I said “this is where I run into trouble” because I am just as cooperative with our world’s systems as anyone, and I have no helpful solution to offer. I want to live comfortably, I want to travel, I want to raise a family, I want to get more education, I want to retire in a hundred years – and I’ll likely be able to do those things, purely by the happenstance of my birth. I was born in a wealthy area of a wealthy country to middle-class parents who helped me prioritize these things. Jesus selected to be born to poor parents in a poor region of a poor country.

How does God subvert today? Please pardon my answer if you find it glib, but Grace. God offers Grace. And not just some pie-in-the-sky, mysterious Grace that will help us when we find ourselves at the end of our days. God offers us very real, visceral Grace daily.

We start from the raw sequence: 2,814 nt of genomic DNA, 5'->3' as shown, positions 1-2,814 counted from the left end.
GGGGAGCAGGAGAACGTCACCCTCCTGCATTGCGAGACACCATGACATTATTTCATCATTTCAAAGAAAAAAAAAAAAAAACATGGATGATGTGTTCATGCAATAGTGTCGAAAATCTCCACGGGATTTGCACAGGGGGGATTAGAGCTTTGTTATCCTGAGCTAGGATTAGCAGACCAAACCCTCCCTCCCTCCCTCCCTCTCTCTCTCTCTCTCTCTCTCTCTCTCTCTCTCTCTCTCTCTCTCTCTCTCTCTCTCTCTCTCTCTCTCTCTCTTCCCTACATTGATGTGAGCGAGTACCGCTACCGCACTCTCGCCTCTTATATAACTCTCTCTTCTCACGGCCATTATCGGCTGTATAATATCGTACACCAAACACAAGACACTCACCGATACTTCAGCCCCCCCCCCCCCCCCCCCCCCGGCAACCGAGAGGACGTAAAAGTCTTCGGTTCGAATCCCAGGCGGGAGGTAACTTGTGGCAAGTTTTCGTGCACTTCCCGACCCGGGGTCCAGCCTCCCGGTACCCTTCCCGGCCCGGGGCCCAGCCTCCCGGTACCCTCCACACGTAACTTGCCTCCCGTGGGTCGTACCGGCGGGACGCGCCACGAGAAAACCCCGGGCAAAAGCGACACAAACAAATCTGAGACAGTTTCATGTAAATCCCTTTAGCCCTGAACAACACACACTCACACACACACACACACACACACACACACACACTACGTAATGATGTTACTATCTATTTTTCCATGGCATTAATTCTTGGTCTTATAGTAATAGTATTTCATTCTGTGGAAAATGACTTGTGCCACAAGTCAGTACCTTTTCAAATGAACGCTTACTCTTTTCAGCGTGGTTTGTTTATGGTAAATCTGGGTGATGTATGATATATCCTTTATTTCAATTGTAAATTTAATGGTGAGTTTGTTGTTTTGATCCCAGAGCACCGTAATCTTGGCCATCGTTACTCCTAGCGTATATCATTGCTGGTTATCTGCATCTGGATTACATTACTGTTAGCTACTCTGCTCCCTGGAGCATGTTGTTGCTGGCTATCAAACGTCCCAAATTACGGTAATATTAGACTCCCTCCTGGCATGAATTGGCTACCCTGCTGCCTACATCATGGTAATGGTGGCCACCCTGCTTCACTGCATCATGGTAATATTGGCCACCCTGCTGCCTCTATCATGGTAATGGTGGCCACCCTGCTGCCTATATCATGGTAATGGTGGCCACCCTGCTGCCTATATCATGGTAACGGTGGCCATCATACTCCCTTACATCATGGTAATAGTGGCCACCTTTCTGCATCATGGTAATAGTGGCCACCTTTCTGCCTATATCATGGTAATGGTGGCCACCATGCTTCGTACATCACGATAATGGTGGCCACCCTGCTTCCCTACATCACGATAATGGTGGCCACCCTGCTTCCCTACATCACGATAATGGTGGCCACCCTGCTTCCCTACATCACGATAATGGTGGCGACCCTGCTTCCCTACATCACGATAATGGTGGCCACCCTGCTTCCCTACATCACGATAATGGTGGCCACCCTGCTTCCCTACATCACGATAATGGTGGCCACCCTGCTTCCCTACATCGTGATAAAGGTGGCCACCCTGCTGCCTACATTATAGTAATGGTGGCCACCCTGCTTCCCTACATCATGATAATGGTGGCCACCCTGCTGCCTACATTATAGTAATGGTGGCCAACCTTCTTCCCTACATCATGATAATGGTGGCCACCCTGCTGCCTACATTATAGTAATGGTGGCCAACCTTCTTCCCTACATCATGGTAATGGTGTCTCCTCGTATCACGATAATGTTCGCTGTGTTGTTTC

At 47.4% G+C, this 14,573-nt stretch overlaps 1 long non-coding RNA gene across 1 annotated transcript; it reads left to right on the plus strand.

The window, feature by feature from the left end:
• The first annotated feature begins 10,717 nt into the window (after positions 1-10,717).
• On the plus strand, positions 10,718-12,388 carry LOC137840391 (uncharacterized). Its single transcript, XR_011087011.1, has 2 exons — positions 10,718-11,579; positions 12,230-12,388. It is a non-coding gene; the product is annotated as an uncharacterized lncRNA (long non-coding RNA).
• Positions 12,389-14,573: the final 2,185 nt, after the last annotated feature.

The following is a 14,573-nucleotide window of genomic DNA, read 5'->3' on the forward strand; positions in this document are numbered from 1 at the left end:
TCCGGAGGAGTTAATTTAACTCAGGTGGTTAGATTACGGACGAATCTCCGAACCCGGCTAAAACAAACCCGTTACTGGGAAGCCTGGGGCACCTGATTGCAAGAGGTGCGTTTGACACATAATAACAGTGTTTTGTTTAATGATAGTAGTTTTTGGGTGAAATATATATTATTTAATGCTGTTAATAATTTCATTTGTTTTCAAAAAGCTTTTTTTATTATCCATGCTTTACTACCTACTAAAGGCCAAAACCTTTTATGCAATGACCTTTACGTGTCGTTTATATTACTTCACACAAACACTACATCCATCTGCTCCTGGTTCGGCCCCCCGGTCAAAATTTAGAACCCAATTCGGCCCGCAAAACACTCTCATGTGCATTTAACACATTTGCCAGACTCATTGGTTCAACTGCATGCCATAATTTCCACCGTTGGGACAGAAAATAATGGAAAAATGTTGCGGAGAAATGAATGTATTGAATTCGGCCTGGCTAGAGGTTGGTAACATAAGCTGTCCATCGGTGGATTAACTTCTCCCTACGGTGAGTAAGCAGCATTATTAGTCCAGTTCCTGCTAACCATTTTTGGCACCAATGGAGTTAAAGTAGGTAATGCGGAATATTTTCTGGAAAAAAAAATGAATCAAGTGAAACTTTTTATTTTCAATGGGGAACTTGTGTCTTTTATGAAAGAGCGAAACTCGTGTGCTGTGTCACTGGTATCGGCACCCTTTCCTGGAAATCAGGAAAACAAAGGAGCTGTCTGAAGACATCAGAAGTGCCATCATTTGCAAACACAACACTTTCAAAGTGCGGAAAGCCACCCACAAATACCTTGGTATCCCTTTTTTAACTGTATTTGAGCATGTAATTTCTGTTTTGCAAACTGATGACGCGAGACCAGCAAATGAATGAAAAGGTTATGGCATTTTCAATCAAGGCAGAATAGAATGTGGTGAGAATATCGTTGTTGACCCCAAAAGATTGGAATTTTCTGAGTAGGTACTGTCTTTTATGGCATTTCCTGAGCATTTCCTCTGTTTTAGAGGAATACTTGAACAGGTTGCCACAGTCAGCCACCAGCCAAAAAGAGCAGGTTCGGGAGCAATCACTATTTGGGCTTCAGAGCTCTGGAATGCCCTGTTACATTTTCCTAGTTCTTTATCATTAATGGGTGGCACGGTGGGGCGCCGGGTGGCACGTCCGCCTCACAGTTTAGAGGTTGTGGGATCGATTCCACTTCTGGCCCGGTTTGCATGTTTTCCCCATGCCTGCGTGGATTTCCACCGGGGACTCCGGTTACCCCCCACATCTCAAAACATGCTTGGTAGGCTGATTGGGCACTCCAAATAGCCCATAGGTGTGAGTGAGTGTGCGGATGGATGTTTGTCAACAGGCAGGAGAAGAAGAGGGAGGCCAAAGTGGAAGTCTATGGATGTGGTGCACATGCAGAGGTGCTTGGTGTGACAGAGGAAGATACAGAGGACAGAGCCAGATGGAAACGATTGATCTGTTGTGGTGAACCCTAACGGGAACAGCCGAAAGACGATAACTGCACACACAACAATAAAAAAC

God offers us the opportunity to empathize. Grace.

God offers us the opportunity to give generously. Grace.

God offers us the opportunity to love. Grace.

On Tuesday night, I had a bout of insomnia, and I turned my TV on for the first time in a long while. I discovered that, in fact, the Jerry Springer show is still on the air – at 2:30 AM. For those who aren’t familiar, its a program thats somewhat related to the Roman Collesseum. People with relationship issues bash each other emotionally until they come to blows, all so the onlookers can get a good laugh and think, “at least I’m not them.” Things like the Jerry Springer show, while certainly not the norm, are, however, exaggerations of how we live our lives. Can you think of an opportunity where you did not empathize, give, and love to another person? I hope that I’m not the only one. Think of how destructive this system is, and commit yourself to being an agent of God’s Subversive Grace.